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COLUMN: Goodbye, good doctor, and good job

In this week's Everything King, Wendy bids fond farewell to television's Good Doctor and praises how the show handled main character's autism
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In my experience as a television viewer, it's not often a program grabs you by the heart and won’t let go.

It happened to me with Good Doctor.

After seven seasons, the medical drama comes to an end.

At the time of this writing, the series finale has not yet aired, so don’t worry about any spoilers.

I tend to get very invested in certain shows, so for the finale I will be on the edge of my seat, wringing my hands, likely weeping and repeating the main character's mantra during karaoke: "Tequila stat!"

Good Doctor followed the story of medical student Shaun Murphy, who was both autistic and had savant syndrome as he faced challenges with his social awkwardness in a big-city hospital.

For better or worse, I will admit that almost everything I have learned about people on the spectrum came from this show.

Clearly, the character was high-functioning, but still was affected by bright lights, loud noise and ambient sounds.

Imagine the trauma working in a hospital setting being bombarded by all the sounds all the time.

Actor Freddie Highmore did an amazing job portraying the internal struggles while making his way through medical school. He barely needed words because his eyes said it all.

At some point, it becomes obvious he is brilliant and has a way of seeing unique ways of handing difficult medical cases.

Still, his overly direct bedside manner makes for both drama and comedy.

“You are morbidly obese and will likely die.” (OK, well, that lays it out.)

I thought the show did a great job of portraying very unusual and interesting medical conditions and, at the same time, introducing us to the main cast of characters.

The writers also did not shy away from difficult topics, handling homophobia, drug addiction, homelessness and corporate greed in the health-care system.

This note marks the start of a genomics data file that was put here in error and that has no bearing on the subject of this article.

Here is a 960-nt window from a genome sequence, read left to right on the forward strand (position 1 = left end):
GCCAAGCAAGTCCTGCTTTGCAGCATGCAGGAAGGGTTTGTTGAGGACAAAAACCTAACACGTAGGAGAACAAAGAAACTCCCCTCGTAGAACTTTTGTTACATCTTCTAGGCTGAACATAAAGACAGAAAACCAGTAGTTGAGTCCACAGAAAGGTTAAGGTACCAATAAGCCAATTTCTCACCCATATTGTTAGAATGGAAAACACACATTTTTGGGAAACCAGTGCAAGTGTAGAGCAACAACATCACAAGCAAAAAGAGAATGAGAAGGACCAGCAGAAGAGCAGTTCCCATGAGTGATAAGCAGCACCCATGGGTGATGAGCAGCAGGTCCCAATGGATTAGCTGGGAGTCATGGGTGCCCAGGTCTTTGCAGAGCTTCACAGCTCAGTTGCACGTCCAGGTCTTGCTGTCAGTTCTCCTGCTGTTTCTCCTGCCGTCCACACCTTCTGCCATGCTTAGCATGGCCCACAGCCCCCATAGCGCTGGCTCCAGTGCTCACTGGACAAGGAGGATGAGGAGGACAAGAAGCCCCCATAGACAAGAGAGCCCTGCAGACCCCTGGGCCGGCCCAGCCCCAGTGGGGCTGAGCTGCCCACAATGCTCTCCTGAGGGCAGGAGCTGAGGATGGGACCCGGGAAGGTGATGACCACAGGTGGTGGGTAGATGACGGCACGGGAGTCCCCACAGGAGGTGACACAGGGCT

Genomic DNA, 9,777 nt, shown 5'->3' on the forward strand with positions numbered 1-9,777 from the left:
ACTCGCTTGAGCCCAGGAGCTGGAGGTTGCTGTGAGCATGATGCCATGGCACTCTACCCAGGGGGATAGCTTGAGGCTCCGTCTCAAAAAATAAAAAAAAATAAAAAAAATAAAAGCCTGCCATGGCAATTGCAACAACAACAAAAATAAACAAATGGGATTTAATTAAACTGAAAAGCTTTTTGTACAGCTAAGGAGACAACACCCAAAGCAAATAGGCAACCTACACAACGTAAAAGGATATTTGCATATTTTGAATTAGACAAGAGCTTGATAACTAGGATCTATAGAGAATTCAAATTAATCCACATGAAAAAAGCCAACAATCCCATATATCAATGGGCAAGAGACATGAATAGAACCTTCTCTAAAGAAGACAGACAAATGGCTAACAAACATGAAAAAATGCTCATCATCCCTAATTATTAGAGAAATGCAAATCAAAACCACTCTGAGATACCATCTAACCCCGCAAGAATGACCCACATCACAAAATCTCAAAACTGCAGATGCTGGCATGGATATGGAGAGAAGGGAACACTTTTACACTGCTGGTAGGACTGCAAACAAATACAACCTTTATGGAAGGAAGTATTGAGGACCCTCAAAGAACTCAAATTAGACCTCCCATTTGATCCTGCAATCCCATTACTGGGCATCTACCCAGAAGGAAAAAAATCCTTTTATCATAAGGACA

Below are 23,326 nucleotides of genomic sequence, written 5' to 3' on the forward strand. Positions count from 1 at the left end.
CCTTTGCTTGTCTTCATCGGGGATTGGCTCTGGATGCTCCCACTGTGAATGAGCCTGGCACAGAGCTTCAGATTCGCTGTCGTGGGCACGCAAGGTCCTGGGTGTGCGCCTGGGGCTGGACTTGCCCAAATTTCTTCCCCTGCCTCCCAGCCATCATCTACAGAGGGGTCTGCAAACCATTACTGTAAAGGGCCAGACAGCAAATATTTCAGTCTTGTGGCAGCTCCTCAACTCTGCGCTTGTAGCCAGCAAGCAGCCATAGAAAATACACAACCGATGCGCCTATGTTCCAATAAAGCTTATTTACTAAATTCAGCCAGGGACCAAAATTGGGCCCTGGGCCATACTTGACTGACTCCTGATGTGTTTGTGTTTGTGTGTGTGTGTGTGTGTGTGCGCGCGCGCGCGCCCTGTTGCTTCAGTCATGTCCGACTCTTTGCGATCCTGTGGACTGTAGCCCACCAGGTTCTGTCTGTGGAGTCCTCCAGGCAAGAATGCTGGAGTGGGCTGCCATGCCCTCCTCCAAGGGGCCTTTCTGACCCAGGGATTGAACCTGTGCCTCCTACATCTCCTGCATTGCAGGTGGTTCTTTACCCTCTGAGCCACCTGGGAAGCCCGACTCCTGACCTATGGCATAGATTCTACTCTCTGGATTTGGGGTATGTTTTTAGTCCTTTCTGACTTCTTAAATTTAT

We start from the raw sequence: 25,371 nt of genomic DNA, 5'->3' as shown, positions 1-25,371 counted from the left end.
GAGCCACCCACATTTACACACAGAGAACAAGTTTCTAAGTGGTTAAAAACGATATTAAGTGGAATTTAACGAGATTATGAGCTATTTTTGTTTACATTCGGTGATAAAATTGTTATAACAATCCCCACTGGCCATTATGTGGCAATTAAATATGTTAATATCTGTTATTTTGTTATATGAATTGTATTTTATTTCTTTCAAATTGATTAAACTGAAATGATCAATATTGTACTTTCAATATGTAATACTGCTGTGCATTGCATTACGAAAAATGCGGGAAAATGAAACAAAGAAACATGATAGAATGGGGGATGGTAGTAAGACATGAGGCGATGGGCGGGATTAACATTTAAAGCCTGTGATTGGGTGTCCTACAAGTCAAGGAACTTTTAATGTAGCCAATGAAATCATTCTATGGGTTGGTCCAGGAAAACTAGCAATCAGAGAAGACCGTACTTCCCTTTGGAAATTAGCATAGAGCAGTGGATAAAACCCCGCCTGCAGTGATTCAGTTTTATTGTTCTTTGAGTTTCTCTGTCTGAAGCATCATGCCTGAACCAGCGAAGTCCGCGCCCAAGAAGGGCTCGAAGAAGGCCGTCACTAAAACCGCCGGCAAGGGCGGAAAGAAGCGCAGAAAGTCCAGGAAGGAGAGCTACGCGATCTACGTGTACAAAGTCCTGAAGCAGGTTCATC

Ripping straight from the headlines, they killed off a much-beloved regular cast member at the hands of a violent antisemitic group.

I always got the message, but didn’t feel preached to. Many programs deal with the hard topics, but sometimes it feels like they are trying to clobber you on the head with their point of view.

In some episodes of Good Doctor, there were things that didn’t make sense to me. I never quite understood how the main character was so uncomfortable with touch, but seemed fine with his wife and baby. Yet, in other settings, he still hesitates to physically connect.

The need for routine was also fascinating. He woke up at the same time each day, went through the same hygiene habits, pretty much ate the same foods (pancakes for breakfast and a green apple for lunch) and if his day was thrown off it caused issues.

In the story line, Shaun’s best friend/mentor/father figure is Dr. Aaron Glassman and it will be their scenes together which will most stick with me as a viewer. Unconditional yet tough love. Their goodbye will definitely be the hardest.

Will the finale give us the happy endings we want for this group? I am guessing not.

I have a gut feeling there will me some death, some heartbreak and some celebration.

Why? Because that is most like true life.

I didn’t want it to end and there were online petitions asking the creators to keep going. Maybe they got the memo from the show business gods: “Always leave ‘em wanting more.”

Highmore, who is British, lives in England with his new wife. I assume, after seven years, the commute to Vancouver was taking a toll.

Highmore was quoted as saying: “If, in some small way, we’ve been able to help challenge stereotypes surrounding autism, that would certainly be the thing that I’m most proud of.”

Good job, good doctor, and goodbye.

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About the Author: Wendy King

Wendy King writes about all kinds of things from nutrition to the job search from cats to clowns — anything and everything — from the ridiculous to the sublime. Watch for Wendy's column weekly.
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